There’s a certain stigma that comes with winning the President’s Trophy as the best team in the NHL. In no other league do fans cringe when they hear the award their team won—because no other league has the same track record with their best teams. Somehow, I don’t think Chicago Bulls fans of the 90’s were concerned with their fresh meat like Capitals fans are this year.
Where else do we see the best team in the ENTIRE league so routinely challenged by an overmatched opponent in the first round? I don’t see Duke getting challenged by Northeast South Carolina State A&M. Every once in a while, we’ll see the NBA give us a similar upset (think Dikembe Mutombo’s Nuggets in 1994). In fact, only once has a #1 overall seed lost in a best of 7 series: Golden State’s 2007 upset of the Dallas Mavericks in 2007. But those are the only two times it’s happened in NBA history.
Not surprisingly, none of those sports have a “Best in the League” myth like the NHL does. It’s so bad, we have a name for it: The President’s Trophy Curse (despite common misconceptions, it’s NOT called the Sharks Curse). Even the Versus’ Twitter feed is getting into the action with their headline: “Will it be a Capital ‘C’ for Choke?”
All kidding aside, even the most hardcore hockey fans admit that there’s something strange going on. Sure, the San Jose Sharks had a bad match-up last year with a strong playoff team in the Ducks. Yes, the Blues were a young team a decade ago. But at some point, you have to stop making excuses and wonder why the best team in the league isn’t consistently competing for the Stanley Cup. Why would this year be any different?
(Are) the Capitals feeling the pressure of the President’s Trophy curse?
Sure as hell looks like it. With an opportunity to put a dagger into the Canadiens at home, they lost again. Jaroslav Halak was awe-inspiring as he stopped 53 shots in a 4-1 Montreal victory. Habs fans took to the streets in celebration, apparently forgetting that they still have to win game 7. Ahh, Habs fans. They’re like Leafs fans, except their team makes the playoffs.—Nucks Misconduct
Since the President’s Trophy was introduced in 1985-86, there have been 23 winners (excluding this year’s Caps).
|Won Stanley Cup||7 times (Last: DET 2007-08)||30%|
|Lost in Cup Finals||2 times (Last: DET 1994-95)||9%|
|Lost in Conference Finals||5 times (Last: BUF 2006-07)||22%|
|Lost in 2nd Round||5 times (Last: DET 2003-04)||22%|
|Lost in 1st Round||4 times (Last: SJ 2008-09)||17%|
What can we learn from those numbers? First of all, the Detroit Red Wings have been pretty good over the last two decades. But secondly, we almost have no clue as to how a President’s Trophy winner is going to perform in the playoffs. There’s just as good of a chance that the team goes to the Finals as there is losing in the first 2 rounds (which considering their lower quality of opponents, is always classified as a major upset). It means that even if the Caps survive the Habs in Game 7, they haven’t escaped that so-called Curse yet.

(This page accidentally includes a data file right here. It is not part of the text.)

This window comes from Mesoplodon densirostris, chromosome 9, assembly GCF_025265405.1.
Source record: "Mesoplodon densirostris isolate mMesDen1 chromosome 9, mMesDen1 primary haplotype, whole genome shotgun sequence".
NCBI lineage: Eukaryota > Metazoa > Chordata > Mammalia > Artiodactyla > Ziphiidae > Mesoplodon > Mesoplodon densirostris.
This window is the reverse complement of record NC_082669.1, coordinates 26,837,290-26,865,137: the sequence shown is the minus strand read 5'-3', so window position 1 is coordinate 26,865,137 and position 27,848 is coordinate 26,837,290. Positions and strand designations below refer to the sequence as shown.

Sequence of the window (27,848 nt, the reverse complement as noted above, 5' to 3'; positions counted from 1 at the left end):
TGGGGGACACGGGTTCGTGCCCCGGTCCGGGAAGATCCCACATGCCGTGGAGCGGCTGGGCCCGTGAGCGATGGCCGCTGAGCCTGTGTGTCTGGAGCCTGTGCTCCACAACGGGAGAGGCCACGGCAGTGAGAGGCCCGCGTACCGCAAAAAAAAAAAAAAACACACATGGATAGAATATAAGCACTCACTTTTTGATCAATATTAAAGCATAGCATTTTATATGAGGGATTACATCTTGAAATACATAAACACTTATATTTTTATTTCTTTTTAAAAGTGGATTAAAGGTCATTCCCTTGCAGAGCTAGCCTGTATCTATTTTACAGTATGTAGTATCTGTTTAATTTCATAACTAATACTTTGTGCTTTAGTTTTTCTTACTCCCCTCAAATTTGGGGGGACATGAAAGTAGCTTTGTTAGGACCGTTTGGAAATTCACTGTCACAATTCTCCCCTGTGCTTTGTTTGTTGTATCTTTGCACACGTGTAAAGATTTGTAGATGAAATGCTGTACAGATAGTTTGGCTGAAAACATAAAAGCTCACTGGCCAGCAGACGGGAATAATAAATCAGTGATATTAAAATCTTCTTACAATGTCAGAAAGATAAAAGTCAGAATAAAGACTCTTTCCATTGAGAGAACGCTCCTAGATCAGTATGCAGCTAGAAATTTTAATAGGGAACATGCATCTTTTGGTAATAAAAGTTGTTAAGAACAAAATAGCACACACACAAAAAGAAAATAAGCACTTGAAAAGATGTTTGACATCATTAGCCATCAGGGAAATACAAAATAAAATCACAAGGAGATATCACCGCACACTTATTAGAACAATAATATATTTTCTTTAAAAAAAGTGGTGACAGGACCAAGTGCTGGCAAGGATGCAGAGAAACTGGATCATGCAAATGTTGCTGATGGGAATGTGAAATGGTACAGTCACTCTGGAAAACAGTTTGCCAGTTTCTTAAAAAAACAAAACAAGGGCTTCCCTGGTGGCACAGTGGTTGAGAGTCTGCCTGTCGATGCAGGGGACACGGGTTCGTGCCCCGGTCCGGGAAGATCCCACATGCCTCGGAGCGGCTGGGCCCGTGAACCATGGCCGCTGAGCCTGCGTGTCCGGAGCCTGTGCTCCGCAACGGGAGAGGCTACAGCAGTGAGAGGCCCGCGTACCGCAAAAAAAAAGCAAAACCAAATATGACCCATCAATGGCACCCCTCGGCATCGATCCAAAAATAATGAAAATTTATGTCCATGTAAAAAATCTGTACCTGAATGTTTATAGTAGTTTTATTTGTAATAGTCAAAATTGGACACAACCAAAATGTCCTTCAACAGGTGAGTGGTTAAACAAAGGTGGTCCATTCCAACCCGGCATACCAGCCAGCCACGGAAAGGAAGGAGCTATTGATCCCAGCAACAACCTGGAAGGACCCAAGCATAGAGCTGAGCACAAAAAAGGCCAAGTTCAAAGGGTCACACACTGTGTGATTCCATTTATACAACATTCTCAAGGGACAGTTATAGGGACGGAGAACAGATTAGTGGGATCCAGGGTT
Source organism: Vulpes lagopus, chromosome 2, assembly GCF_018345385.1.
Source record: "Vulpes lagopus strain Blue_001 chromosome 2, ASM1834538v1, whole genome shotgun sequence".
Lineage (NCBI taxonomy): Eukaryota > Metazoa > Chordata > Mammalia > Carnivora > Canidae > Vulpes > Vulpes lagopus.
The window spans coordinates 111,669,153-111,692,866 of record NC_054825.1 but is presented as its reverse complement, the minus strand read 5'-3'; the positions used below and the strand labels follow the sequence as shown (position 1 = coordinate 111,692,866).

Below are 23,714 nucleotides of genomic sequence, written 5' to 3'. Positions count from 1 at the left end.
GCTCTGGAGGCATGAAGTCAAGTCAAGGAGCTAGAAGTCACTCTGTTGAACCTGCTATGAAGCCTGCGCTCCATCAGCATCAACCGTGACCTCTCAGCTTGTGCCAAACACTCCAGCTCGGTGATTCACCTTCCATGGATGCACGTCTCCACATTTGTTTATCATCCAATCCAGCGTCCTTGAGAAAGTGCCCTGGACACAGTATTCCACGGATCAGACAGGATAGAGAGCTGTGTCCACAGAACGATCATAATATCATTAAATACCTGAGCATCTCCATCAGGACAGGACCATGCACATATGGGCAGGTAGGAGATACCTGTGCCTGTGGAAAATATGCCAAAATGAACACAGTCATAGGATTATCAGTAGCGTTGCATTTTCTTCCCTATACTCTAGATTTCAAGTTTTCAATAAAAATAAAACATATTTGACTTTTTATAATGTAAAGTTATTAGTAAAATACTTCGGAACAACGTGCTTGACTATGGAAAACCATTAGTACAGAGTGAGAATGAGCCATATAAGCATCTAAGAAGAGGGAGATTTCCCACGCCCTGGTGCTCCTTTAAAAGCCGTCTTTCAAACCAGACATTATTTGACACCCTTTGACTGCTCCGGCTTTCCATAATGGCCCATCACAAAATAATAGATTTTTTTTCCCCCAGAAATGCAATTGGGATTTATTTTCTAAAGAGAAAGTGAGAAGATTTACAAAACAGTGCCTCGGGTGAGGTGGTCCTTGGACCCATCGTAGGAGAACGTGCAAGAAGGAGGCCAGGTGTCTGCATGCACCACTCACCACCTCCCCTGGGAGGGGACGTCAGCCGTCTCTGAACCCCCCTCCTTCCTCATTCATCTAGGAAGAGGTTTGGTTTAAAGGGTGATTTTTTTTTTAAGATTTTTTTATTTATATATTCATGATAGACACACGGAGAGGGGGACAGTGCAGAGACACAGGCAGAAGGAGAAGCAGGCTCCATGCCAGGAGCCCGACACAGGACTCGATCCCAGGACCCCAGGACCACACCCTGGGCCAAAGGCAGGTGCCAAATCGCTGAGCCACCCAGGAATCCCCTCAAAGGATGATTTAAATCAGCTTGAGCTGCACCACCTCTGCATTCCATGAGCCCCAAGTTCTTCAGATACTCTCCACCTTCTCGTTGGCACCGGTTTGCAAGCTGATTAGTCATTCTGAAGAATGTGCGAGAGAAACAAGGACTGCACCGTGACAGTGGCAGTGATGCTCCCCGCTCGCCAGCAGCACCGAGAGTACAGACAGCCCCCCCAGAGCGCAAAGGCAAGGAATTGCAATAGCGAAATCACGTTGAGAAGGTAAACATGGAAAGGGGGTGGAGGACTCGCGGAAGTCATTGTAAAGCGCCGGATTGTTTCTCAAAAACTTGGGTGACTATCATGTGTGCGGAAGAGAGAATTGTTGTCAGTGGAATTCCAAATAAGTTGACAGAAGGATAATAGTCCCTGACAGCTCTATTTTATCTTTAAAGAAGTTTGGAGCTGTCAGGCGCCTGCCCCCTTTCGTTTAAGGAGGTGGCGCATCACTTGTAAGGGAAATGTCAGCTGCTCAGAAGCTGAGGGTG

This season, the Capitals are the #1 overall seed for the first time ever for a reason. Their franchise-best 54 wins over the course of the season weren’t a fluke. Not only were people predicting that the Caps would win their 1st round series—they had them winning quickly. We’re not talking about your average guy at the bar in a Caps hat either, we’re talking about respected people picking a sweep. We had other people that were SERIOUSLY contemplating taking the Habs in 7—but these predictions were few and far between.
So what the hell is the problem this year with the Capitals? Some could say goaltending. Some could say their defense doesn’t have the depth that a team needs to make a Stanley Cup run. Some could say it’s because a few of their superstars have not shown up yet (Alex Semin and Mike Green) and some would say its because roll players haven’t played as well as they did during the regular season (Tomas Fleischmann, Eric Fehr, Eric Belanger, etc.). The truth is that when there are so many questions as to why they’ve lost, it’s probably a little bit of everything. Is that a curse or a problem of a few too many guys going into the tank at the wrong time? Or is the team built wrong? It could be any one of those answers—but at no point did we mention the voodoo of a President’s Trophy curse.
Re: The burden of responsibility weighing on him:
“Not at all. We go out on the ice and don’t think about anything like that. The season ended and that’s how it turned out. But it turned out surprisingly well. Right now I’m talking with you and then going to a restaurant for a team dinner. It’s a sin to not pay attention to such things.” –Alexander Semin (Japers Rink)
The goaltending question is interesting. It’s the great equalizer in the playoffs—a hot goaltender can carry his team and a struggling goaltender can negate the efforts of the 18 guys in front of him. In this series, both teams have put in back-ups in hopes of turning around their luck. The Caps have stuck with Semyon Varlamov since benching Jose Theodore. On the other side of things, the Habs went with Carey Price in Game 4 only to immediately put Halak right back into the action in Game 5. Two victories (and unbelievable performances) late, we’re looking at a Game 7.
But none of this should really come as a shocker—this isn’t the first time that goaltending has threatened to knock-out a President’s Trophy winning team. And it’s not the first time it’s happened to the Caps. And it’s not the first time that a goaltender in Montreal threatened to steal a series.
Let’s be honest, whenever there’s a huge upset in the first round, it’s a two-way street. There has to be a healthy dose of the top-seed choking a bit with the underdog playing out of their mind. Put those two things together and any team can win in any sport. Even an 8th seed beating the best team in the league.